Ben Kenney: Also, maybe I should mention one thing about the FutureGen project is I think there’s an agreement between the US and China I think to transfer technology especially advanced coal power plant technology to China. That is one of the alternatives to Kyoto I think is the…

Ben Anthony: Yeah. There are numerous kinds of developments going on. I think what shouldn’t be forgotten in the Canadian context is that the Canadian Clean Power Coalition and it has spent about the last seven years and several million dollars studying a number of critical factors for IGCC and oxy-fuel combustion. It looks like at least two of its members will be adapting some kind of advanced combustion technology. So, I think they are also happening in the Canadian context. My own department has recently funded a [unintelligible] study, an engineering study for EPCOR on a new gasifier. They already have Canada’s first super critical conventional coal combustion and there is some real chance that they will actually build a gas fund. This would be very, very exciting because it would mean that two advanced technologies would be situated side by side and it would be a wonderful opportunity to learn some very valuable lessons. So, things are happening in the Canadian context too particularly in Alberta and Saskatchewan.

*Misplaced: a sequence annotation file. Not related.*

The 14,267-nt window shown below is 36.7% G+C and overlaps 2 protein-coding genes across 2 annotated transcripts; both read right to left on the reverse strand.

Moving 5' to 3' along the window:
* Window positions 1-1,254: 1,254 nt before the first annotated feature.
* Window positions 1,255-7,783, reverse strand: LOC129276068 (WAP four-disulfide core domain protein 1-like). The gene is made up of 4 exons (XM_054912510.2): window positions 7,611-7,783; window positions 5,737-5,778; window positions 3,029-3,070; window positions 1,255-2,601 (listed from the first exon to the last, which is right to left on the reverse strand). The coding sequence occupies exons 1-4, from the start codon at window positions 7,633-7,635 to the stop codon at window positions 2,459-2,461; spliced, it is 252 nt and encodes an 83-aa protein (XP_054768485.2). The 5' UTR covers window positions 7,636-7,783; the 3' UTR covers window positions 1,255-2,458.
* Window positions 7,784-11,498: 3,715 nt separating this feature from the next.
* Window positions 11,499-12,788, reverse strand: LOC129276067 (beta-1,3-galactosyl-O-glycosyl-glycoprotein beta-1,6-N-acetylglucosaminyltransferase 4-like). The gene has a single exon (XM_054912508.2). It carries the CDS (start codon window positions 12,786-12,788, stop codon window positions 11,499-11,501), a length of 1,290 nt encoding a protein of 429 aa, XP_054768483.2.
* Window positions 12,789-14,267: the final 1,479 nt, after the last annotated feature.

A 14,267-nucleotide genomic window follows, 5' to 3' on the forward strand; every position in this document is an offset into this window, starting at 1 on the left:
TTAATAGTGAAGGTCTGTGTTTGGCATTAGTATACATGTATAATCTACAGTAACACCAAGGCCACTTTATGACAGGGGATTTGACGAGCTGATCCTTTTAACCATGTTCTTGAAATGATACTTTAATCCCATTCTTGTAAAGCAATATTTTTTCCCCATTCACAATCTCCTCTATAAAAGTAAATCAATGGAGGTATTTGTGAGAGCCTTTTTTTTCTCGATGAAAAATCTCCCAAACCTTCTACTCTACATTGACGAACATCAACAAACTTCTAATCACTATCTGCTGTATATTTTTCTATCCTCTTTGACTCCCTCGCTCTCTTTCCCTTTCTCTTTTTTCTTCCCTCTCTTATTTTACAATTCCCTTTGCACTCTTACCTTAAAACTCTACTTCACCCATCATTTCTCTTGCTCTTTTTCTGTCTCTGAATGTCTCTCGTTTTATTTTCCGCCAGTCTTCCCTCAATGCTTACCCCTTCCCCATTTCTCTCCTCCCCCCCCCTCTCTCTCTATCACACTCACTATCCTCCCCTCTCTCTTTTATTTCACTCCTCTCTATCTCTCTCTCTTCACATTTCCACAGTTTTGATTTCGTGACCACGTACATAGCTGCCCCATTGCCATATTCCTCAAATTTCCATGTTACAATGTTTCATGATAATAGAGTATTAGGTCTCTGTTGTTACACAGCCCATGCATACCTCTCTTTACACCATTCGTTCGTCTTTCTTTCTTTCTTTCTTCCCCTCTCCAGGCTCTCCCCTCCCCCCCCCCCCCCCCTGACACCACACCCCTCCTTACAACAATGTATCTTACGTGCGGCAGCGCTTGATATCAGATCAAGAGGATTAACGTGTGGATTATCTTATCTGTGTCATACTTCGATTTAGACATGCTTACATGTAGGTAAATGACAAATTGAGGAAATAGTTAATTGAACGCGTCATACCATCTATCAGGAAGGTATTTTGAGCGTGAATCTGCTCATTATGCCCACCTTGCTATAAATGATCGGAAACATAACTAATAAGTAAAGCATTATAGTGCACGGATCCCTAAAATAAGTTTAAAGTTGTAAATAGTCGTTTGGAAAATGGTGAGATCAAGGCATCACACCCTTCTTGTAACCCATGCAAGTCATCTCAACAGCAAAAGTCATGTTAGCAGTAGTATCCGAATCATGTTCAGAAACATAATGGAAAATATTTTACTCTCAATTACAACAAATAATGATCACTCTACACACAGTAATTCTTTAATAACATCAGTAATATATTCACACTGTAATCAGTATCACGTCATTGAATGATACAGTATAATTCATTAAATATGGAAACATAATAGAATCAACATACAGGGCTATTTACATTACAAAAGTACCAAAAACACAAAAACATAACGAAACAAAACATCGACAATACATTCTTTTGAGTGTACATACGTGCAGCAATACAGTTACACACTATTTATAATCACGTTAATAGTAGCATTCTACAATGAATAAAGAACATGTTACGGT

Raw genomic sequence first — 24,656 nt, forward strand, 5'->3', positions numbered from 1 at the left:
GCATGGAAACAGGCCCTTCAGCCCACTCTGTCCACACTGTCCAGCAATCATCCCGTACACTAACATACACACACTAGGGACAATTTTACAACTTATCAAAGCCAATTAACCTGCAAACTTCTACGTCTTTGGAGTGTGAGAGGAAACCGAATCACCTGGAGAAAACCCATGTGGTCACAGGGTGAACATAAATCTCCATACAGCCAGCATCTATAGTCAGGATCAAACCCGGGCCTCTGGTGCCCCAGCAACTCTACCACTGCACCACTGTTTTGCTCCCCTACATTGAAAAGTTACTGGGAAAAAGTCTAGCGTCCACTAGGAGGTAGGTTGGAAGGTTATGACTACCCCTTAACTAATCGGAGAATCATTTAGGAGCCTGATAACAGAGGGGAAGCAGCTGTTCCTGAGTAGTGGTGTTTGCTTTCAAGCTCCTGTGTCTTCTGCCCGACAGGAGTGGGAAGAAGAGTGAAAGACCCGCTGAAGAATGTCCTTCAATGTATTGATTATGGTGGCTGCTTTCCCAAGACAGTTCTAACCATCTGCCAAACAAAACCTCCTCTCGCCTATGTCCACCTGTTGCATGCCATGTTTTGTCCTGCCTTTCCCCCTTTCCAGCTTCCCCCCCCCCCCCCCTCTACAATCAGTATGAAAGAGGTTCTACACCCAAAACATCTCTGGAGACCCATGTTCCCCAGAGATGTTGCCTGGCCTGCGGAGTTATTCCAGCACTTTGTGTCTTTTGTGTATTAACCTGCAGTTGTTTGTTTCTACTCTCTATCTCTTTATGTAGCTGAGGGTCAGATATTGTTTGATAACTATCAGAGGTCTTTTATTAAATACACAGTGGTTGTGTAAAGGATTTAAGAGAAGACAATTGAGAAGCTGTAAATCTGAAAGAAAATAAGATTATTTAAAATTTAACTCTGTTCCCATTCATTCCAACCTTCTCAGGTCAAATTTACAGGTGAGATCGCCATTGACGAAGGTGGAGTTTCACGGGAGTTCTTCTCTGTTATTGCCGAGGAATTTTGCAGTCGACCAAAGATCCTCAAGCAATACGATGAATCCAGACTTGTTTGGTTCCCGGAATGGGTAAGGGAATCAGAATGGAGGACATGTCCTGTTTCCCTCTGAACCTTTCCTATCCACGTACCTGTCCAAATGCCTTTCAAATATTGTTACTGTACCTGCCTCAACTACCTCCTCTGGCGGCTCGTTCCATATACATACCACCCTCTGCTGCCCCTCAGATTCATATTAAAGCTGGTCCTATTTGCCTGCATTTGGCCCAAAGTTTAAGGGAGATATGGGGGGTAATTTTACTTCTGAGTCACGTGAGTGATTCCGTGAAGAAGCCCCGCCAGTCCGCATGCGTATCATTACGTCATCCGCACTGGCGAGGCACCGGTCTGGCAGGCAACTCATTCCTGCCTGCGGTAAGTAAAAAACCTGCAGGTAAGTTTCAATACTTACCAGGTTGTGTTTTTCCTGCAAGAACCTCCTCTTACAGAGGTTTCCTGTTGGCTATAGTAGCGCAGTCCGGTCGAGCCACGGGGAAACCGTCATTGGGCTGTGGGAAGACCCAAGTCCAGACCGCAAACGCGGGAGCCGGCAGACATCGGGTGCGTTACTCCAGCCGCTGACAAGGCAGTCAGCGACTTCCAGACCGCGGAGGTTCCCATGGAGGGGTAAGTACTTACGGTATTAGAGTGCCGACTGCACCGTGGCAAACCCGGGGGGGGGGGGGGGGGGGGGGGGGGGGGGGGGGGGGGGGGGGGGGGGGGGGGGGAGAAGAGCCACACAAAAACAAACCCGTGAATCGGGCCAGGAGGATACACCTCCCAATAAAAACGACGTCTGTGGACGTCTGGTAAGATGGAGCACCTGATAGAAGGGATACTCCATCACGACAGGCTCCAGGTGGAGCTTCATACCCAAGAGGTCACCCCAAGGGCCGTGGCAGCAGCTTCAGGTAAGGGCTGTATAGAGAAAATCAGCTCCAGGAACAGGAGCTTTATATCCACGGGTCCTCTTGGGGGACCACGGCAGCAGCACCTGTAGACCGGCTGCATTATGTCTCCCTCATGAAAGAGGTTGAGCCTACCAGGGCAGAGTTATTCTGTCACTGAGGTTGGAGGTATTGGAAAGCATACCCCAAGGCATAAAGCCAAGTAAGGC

Ben Kenney: So, I suppose like all these technologies' cost is really holding the development?

Ben Anthony: Yeah. Well, there are combinations of factors. There are concerns of reliability, but I think gasification has really, well, there are already a lot of operational gasifiers, gasification has been rapidly improving and then [unintelligible] and in the oil sands situation, really, gasification is about the only technology that you can deploy and so it's moving ahead. What’s limiting it at this point is that there is simply not enough infrastructure to put up multiple gasifiers. You don’t have that much steel, you don’t have that much labor, and there’s a very sort of exhilarated development now with carrying with the American need for transportation fuels and Canada being the secure source of them in the oil sands. Now, this technology is limited to some extent by cost, limited to some extent by the fact that we just don’t have enough infrastructure to put up all units that ideally we would like, and of course when there’s great demand on that infrastructure, then cost go up again.